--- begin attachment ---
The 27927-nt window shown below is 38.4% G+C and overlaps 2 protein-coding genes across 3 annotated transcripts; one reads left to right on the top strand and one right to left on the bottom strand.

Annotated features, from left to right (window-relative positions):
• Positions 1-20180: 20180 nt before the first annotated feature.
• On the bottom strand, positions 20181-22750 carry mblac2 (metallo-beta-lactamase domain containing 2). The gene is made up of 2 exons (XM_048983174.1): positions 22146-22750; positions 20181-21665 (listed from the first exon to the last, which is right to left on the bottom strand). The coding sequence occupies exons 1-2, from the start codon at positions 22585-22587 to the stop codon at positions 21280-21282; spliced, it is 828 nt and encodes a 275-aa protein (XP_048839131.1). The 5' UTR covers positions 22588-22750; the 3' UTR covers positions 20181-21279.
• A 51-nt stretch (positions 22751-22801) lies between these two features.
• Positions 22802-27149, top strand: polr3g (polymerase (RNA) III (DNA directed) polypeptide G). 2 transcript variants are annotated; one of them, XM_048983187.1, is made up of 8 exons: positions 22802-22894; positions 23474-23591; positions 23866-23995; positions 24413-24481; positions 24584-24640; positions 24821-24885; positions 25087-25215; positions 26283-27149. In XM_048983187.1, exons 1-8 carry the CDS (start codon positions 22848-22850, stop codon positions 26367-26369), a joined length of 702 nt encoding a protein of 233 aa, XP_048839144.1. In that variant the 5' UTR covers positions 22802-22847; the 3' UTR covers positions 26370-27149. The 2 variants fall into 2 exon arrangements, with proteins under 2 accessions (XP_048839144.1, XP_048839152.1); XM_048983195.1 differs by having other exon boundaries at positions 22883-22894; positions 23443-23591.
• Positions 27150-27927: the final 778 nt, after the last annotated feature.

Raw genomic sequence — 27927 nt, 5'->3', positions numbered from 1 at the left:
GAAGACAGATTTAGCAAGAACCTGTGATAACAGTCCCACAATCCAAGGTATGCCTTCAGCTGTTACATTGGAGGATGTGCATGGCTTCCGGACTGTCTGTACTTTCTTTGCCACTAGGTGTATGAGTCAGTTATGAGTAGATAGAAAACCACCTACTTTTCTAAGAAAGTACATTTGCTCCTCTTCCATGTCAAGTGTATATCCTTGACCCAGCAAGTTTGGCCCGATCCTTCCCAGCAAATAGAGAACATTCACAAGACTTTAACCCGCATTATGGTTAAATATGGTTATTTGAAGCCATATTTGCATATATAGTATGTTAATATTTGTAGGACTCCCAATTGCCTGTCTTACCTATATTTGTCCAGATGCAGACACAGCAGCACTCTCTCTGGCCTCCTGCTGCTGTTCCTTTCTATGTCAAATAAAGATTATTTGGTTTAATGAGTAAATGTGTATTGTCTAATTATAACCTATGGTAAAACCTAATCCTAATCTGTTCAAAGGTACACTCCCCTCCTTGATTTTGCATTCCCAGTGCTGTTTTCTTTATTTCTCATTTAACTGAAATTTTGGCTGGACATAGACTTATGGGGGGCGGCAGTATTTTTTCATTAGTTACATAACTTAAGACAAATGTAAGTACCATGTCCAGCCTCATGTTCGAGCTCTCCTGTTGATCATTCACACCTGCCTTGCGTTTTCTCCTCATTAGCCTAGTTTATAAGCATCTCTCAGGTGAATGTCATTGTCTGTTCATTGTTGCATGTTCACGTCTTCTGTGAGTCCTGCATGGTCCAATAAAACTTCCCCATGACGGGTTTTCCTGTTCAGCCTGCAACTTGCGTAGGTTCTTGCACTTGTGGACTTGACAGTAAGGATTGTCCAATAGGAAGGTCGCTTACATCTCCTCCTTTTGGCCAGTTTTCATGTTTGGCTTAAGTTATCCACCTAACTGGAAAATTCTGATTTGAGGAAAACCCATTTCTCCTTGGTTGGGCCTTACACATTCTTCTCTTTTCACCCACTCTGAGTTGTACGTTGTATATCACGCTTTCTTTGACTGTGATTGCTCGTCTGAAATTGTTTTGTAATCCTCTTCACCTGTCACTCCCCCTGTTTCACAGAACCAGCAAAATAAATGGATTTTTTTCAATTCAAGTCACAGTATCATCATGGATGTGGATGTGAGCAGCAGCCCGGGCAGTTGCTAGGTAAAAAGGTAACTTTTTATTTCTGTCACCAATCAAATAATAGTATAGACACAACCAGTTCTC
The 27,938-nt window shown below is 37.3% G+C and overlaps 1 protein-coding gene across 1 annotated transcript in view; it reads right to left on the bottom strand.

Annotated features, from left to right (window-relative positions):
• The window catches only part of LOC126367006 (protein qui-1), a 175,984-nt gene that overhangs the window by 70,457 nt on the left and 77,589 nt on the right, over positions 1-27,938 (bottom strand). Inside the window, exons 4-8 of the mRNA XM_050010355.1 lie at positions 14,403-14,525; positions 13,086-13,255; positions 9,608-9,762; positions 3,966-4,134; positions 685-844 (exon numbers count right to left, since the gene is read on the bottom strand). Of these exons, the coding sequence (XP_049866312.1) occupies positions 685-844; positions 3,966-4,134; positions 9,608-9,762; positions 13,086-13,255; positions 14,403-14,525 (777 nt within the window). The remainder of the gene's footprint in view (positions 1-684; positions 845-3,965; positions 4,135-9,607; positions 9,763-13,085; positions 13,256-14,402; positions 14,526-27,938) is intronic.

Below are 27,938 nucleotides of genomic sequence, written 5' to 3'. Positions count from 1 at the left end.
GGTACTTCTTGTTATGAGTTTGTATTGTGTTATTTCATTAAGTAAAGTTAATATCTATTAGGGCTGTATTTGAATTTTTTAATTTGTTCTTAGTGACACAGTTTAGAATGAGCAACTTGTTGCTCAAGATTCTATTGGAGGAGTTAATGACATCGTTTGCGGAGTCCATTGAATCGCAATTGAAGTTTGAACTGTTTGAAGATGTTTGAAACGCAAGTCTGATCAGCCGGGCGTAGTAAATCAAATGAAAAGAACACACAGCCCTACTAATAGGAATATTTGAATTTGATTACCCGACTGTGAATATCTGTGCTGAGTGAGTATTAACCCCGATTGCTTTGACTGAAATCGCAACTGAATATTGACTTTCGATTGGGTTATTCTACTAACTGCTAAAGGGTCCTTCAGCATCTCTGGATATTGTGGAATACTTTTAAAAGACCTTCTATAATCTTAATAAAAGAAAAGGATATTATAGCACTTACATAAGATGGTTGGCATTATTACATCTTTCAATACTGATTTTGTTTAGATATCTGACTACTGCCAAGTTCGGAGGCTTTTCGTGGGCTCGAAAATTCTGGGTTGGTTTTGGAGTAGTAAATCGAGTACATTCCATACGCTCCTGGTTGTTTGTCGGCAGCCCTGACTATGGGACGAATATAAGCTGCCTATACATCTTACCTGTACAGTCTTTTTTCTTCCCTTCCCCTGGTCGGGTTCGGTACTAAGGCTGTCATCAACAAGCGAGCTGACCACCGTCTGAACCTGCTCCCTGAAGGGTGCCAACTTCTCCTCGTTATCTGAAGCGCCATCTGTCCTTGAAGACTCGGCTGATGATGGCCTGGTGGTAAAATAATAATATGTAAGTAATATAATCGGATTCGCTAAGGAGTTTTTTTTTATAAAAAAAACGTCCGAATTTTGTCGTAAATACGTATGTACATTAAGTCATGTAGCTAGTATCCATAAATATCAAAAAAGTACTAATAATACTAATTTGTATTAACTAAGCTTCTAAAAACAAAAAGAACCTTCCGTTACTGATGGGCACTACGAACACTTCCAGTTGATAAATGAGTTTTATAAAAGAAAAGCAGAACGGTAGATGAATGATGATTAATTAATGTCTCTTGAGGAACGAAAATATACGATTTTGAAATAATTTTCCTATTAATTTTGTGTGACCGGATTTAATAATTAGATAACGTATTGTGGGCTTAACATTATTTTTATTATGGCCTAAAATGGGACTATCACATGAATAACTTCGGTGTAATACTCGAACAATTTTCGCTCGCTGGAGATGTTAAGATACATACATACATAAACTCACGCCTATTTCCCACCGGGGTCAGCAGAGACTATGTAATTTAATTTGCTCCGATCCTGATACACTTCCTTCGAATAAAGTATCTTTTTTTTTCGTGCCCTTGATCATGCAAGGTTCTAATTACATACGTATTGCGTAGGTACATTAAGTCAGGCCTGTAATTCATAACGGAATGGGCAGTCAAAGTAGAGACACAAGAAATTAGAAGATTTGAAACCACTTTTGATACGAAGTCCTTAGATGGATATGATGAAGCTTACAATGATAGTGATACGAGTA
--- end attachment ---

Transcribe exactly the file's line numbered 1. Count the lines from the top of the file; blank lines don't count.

The 27927-nt window shown below is 38.4% G+C and overlaps 2 protein-coding genes across 3 annotated transcripts; one reads left to right on the top strand and one right to left on the bottom strand.